Meanwhile, the papers understandably milked the spotlight that came from their altruistic competition. They sparred daily over scoops from the Trump circus, and Times and Post reporters turned into national celebrities, with lucrative book contracts and cable news contributor deals to boot. Myriad articles about the revival of the Post-Times rivalry were written, including one particularly long feature in Politico Magazine by Joe Pompeo about the “not-so-bitter rivalry” between Baron and Times executive editor Dean Baquet, friends and fellow lovers of art.

For several years, it genuinely seemed as if this was the beginning of a new rivalry that would endure well beyond Baron and Baquet’s respective tenures. But when the Trump bump ended and Baron left, it became painfully clear that only one of these two organizations had been working aggressively to ensure success in the post-Trump landscape, and the other had not.

Outside the Beltway

Under former C.E.O. Mark Thompson and now current leader Meredith Kopit Levien, the Times Company has aggressively diversified its business, building out sticky lifestyle products like Games and Cooking and podcasts like The Daily that made it a fixture in its subscribers’ lives, well beyond the core news product. It also became aggressively acquisitive, buying The Athletic for $550 million and Wordle for more than $1 million. It leaned into star-powered editorial products that recognized the affinity and convening power of Sam Sifton, Sorkin, and David Leonhardt. Finally, it launched slick and costly marketing campaigns intended to remind people of all that it had to offer—a shrewd cost-effective top-of-funnel play that gingerly repositioned it as a credential of the college-educated world, a far vaster total addressable market to begin converting. Thanks in large part to these efforts, it now has nearly 10 million digital subscribers and plans to reach 15 million by the end of 2027.

The Post, which has lost readers since Trump left office and now has fewer than 3 million subscribers, never built out similar lifestyle offerings, never pursued big acquisitions, and, with a few exceptions, maintained a marketing strategy largely driven by the philosophy of letting the journalism speak for itself, which hardly makes sense in a direct-to-consumer media ecosystem. The problem for the Post is that, when politics and policy and national security is not the national story du jour, there’s not a whole lot left to speak of, unless you’re a Commanders fan. And, either way, Politico and Axios do a pretty good job on that turf, too. So does, of course, the Times. The Post may be the central media light of D.C.—but what about the other hundreds of millions of people who live outside its borders?

Both the Post’s publisher Fred Ryan and its executive editor Sally Buzbee understand this problem, and concede there is a vast delta that exists between its business and that of its rival to the north, several well-placed Post reporters and editors tell me—a delta, in fact, that could take years to mend. The problem, these sources say, is that they have yet to put forward an aggressive, coherent strategy for figuring out how to bridge that gap—a strategy many believe should have been put in place well before the 2020 election.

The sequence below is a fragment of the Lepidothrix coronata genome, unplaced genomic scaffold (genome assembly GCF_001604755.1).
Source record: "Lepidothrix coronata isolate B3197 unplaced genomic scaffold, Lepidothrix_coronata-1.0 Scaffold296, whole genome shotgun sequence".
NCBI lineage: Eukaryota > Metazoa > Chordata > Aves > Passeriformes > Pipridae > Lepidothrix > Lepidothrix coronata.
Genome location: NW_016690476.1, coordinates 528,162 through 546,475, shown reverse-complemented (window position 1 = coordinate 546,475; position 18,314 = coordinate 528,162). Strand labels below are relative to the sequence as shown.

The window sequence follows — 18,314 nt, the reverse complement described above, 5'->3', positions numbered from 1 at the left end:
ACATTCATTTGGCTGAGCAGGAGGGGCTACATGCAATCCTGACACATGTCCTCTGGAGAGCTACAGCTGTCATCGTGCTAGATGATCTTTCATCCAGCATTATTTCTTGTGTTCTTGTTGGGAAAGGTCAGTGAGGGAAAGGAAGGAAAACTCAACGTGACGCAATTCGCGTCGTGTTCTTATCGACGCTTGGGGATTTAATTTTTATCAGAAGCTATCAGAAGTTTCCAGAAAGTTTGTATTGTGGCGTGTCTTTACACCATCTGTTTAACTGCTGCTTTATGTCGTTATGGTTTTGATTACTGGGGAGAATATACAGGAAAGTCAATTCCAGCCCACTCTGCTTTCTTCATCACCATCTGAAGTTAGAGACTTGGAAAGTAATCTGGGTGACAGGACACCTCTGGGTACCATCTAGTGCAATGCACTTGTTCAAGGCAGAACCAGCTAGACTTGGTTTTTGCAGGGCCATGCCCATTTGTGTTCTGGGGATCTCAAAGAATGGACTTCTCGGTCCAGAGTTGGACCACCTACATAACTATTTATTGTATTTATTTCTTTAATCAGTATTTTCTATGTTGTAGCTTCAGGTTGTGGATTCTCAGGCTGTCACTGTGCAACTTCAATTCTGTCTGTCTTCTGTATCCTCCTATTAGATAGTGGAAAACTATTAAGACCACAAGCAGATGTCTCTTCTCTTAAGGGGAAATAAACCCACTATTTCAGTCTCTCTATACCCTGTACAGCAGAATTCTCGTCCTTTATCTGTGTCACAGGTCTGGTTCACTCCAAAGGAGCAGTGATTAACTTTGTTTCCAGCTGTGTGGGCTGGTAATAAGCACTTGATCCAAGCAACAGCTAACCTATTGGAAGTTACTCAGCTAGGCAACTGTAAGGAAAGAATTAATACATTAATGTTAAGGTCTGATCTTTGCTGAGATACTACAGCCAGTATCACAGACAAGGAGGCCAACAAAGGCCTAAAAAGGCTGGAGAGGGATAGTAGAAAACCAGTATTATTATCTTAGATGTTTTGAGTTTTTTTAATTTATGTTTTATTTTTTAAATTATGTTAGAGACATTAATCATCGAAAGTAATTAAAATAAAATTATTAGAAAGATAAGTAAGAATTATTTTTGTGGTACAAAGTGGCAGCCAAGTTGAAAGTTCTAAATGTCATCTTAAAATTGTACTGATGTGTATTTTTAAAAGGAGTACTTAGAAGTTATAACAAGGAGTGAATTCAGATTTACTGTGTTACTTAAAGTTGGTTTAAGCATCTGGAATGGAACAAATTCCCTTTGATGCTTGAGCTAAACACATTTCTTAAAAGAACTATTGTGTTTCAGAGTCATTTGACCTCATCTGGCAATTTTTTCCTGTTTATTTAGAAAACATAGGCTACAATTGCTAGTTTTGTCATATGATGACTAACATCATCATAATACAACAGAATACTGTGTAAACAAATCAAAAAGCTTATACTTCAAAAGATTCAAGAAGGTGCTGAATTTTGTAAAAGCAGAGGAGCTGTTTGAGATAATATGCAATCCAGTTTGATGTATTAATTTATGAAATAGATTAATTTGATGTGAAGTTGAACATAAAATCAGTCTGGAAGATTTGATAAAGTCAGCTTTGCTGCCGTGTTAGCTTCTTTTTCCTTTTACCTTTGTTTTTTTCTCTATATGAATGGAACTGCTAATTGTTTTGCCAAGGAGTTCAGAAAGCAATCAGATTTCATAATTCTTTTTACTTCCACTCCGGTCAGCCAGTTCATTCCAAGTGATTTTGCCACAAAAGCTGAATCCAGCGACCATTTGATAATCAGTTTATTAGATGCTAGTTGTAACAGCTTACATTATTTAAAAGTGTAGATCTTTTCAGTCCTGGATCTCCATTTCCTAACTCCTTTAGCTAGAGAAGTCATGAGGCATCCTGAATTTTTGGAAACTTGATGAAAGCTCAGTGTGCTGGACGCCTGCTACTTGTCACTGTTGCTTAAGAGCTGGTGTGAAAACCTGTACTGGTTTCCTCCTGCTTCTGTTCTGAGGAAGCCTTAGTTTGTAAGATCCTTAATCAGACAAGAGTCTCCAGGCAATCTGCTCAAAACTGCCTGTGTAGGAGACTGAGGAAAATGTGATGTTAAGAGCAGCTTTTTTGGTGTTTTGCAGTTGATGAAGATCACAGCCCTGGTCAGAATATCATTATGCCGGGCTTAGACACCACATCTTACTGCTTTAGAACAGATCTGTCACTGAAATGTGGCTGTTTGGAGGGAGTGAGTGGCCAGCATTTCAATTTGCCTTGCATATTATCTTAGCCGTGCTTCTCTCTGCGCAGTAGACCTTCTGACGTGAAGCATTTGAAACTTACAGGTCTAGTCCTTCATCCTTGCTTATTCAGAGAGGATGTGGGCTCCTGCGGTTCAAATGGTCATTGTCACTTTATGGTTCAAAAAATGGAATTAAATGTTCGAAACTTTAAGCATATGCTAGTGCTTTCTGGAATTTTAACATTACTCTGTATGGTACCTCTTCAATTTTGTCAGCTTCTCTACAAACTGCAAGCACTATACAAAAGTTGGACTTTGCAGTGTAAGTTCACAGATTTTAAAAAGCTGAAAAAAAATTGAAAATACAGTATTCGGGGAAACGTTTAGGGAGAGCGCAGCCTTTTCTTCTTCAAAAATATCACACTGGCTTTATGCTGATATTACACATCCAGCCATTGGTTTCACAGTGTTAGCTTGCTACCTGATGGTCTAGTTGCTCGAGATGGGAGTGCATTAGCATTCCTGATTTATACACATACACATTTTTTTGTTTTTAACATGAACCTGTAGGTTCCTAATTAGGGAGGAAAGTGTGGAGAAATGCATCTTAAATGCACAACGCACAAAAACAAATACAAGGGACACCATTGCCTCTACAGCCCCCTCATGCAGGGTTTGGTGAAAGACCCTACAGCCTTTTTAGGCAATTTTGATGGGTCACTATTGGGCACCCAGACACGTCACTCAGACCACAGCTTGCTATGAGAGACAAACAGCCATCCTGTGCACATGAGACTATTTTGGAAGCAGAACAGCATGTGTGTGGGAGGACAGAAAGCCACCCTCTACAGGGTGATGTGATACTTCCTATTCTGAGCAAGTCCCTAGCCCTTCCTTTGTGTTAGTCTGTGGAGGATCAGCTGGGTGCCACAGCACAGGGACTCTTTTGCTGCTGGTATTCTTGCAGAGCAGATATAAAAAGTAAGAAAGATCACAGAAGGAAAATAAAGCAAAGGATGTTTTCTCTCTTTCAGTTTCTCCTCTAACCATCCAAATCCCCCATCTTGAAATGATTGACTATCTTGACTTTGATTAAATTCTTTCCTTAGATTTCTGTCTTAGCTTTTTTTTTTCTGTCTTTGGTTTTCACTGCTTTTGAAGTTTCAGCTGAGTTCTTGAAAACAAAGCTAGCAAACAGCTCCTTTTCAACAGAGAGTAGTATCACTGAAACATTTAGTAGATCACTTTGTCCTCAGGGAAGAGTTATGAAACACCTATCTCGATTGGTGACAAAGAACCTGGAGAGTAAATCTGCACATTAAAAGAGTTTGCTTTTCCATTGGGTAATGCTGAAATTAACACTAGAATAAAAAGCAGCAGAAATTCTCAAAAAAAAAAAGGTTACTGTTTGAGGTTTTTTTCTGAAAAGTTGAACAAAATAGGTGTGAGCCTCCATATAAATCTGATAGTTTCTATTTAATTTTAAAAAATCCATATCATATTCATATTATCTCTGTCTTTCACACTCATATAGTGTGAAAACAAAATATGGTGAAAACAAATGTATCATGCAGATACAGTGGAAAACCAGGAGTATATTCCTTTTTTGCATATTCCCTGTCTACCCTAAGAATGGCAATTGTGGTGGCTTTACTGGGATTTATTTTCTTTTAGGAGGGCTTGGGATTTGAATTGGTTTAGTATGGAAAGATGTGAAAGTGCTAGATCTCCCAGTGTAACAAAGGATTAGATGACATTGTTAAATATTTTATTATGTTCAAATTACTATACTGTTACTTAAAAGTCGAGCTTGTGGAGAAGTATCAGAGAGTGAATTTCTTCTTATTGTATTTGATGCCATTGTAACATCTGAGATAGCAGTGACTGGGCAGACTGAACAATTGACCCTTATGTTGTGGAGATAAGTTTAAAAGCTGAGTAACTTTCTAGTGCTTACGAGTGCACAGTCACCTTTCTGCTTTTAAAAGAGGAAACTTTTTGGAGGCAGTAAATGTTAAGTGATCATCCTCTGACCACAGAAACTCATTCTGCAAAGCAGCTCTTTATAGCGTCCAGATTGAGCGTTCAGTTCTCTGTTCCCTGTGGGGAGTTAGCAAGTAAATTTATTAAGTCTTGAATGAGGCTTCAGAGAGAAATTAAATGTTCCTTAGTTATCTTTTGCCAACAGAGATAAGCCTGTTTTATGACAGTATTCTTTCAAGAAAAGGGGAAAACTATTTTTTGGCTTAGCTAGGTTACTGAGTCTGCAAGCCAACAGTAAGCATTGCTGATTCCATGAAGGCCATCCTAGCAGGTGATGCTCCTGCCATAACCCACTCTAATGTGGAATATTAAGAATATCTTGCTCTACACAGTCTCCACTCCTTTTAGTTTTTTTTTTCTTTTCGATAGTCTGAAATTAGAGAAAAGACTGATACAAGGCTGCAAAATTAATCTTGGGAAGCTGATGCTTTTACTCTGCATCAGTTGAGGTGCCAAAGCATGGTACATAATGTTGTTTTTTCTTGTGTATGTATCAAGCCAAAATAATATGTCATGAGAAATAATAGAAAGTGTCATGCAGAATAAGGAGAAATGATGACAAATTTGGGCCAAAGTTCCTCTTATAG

The official line out of 1301 K Street is that they intend to grow the core product while expanding into other coverage areas, as evidenced by the recent launch of a health and wellness vertical and an expansion of climate coverage. Sources also talk about a stronger investment in technology and surveillance coverage and accountability journalism in areas like sports and entertainment. (Earlier today, the Post published an in-depth report on the NFL’s failure to promote Black coaches.) The Post has also hired Ben Williams, a veteran of GQ and New York, to oversee features. There are abstract plans to revamp the storied Style section once made famous by Sally Quinn. And the Post is also adding more overseas jobs to expand international coverage and keep the product running 24-7. 

Alas, these seem like insufficient editorial bandaids aiming to address more gaping challenges. (The Post isn’t alone here among D.C. media icons. Axios reported this week that The Atlantic, which thrived during the Trump and peak-Covid era, is looking to I.P. generation, perhaps as a way to account for this new age.) All of this speaks to a desire, at least, to grow the Post’s national and global presence and to make it more intimidating outside of Washington. But it’s hardly evidence of a robust and focused strategy for making that happen. These aren’t new products, they’re ancillary beats, which means the Post is ultimately still betting on its political and investigative coverage to grow the business—and betting against the idea that it needs to refashion itself as a lifestyle brand with truly diversified offerings to sustain the journalism. Perhaps that’s possible for the Post, especially with a wealthy benefactor like Bezos behind it. But it is also evidence of that uniquely Washingtonian parochialism, which the Post, for all its recent success, can’t seem to shake.